You just uncovered something HUGE! Godowsky gave the order to give the Certification without him having to even look at the exclusions submitted or even think about the LCPS until after September 1!

            I was going to write about service of process and not leaving out potential parties in litigation to avoid having to amend your Complaint if discovery reveals another liable entity/individual in my response to your disapproval of Godowsky being a named defendant. But you just made me realize that there is no way he isn’t culpable for deciding to either give a standing order to approve all of CSD’s exclusions without question or delegating the exclusion approval to Blowman and that buckling under political pressure after Blowman does exactly as instructed and wanting to undo the Certification after the statute date.

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          2. Don’t try to twist this around John. You know exactly what you are doing here. I never said anything about Godowsky giving an order. It’s painfully obvious he wasn’t aware this exclusion process was even going on. That would be on Blowman, who was doing this. I don’t know if that was a system set up by Murpy, Lowery, or Woodruff, but there also haven’t been any changes to the formula per se, to my knowledge. And no, changing the exclusions is not the same thing as changing the formula, no matter how you try to slice that pie. This is all supposition on your part. State code doesn’t state “the secretary or his designated party” can do this in terms of okaying or not okaying exclusions. If Blowman or whomever chose not to bring any of this information to Godowsky, how would he even know it was going on? Until the proverbial shit hit the fan and it hit him like a ton of bricks. But answer me this: when was the last time, aside from this year, anyone at the DOE even questioned these exclusions, to your knowledge?

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    2. MAE:

      It isn’t misinformation…here is that part of the statute again:

      “the agenda shall be subject to change to include additional items including executive sessions or the deletion of items INCLUDING EXECUTIVE SESSIONS WHICH ARISE AT THE TIME OF THE PUBLIC BODY’S MEETING.”
      29 Del. C. §10004(e)(2) (emphasis mine).

      Therefore, if the board wants to go into an executive session that was not on the agenda (which arises at the time of the public body’s meeting) the board may do so. I’m not saying they can knowingly leave an executive session off the agenda at the time of posting. Just that they have the liberty to go into executive session during the meeting, even if it’s not on the agenda.

      Please read the statute carefully several times, if you don’t understand this.

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        1. Yes. But your missing the point. You file Complaints over untimely posting of agendas and critizize the 15 charter schools for filing a Complaint over untimely Certification of district LCPS expenditure.

          See how you don’t take the plank out of your own eye?

          Like

  4. “If Blowman or whomever chose not to bring any of this information to Godowsky, how would he even know it was going on?” ~ Kevin Ohlandt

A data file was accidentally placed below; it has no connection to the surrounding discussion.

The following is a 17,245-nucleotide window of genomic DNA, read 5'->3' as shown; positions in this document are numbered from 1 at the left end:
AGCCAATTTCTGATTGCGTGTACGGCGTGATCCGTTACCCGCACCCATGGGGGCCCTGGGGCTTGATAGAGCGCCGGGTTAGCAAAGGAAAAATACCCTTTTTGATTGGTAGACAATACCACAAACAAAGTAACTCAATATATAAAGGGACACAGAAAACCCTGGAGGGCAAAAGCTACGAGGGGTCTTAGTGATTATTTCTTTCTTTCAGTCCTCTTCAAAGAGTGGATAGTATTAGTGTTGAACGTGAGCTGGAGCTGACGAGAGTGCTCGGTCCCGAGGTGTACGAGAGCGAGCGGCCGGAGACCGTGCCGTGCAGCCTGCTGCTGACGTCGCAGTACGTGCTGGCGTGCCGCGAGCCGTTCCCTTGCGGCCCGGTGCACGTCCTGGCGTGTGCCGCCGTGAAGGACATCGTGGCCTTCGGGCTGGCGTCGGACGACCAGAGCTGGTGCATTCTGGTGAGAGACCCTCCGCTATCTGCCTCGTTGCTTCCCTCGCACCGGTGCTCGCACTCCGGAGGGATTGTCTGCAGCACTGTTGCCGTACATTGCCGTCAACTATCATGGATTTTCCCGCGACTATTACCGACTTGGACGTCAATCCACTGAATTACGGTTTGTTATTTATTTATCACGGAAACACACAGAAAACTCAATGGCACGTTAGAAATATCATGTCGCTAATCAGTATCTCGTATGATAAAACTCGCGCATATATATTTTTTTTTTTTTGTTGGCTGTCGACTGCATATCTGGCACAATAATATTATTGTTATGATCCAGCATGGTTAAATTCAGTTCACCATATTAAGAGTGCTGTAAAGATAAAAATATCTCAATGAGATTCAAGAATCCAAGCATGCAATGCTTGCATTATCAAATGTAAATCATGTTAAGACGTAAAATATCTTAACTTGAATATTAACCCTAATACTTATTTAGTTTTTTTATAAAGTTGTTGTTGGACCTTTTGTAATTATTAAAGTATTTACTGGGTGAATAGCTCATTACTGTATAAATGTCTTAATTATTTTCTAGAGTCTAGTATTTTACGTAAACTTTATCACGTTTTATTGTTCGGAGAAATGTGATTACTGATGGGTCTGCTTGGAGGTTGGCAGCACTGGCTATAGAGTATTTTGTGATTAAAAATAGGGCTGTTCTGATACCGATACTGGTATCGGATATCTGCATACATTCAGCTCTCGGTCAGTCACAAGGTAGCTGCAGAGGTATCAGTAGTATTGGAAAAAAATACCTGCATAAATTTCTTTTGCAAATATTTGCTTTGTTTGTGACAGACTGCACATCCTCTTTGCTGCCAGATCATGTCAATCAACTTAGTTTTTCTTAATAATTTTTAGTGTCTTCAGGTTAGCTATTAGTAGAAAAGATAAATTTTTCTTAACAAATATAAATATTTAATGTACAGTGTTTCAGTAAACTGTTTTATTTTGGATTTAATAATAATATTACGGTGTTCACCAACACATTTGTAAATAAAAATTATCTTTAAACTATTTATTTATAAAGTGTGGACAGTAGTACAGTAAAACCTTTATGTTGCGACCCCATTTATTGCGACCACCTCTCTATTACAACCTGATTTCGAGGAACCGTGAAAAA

Ummmm. How about because he’s the Secretary of Education and, as you say, the statute makes it his duty to make the determinations regarding the exclusions? Are you saying it’s not his responsibility to know what his job entails?

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    1. Why don’t you ask Godowsky himself. I can’t speak for him. You seem hellbent on determining me wrong on every facet of this lawsuit. Either you are privy to information I’m not or you are guesstimating on things you think happened. I’m not the one on the witness stand. I don’t know everything. How about you, with all your infinite knowledge, stop hiding behind a fake alias and step up and be your own person!

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      1. “I can’t speak for him. You seem hellbent on determining me wrong on every facet of this lawsuit. Either you are privy to information I’m not or you are guesstimating on things you think happened. ” ~ Kevin Ohlandt

        I’m not privy to anything that isn’t available to the public. As far as guesstimating goes, that’s all your original post is. However, my conclusions are a lot closer to applying logic to the facts and your conclusions seem to be pure guesses based on your relentless hatred of charter schools.

        This fervor of yours is what would keep any sane person from revealing their identity when merely pointing out the flaws in your reasoning. Who would want to be the target of your “dedication?”

        Case in point: You’re only defending Godowsky, because he is on the other side of the “V” on this one. Think about it…you take legal recourse when charter schools violate transparency procedural rules (like Gateway Lab), but insist that charter schools are doing something wrong when they take legal recourse seeking transparency regarding about eight years of exclusions that determine about one third of their funding for their students. How does this inconsistent behavior not scream of unreasonableness and blind hatred?

        For the record, any school-aged child(ren) that I may or may not have go or have gone to traditional district schools (not Christina School District). I’m just fascinated by your rationalizations and compartmentalizing of issues. You should start a church, since you base all your beliefs on the faithful doctrine that charter schools are the evil that is wrong with the world. I don’t think charter schools are good. I don’t think charter schools are bad. I do believe that all charter schools fall on a spectrum from fabulous to horrible and in between. Just like traditional district schools. Maybe that’s why I can’t drink the same Kool-Aid you chug on a daily basis.

        Like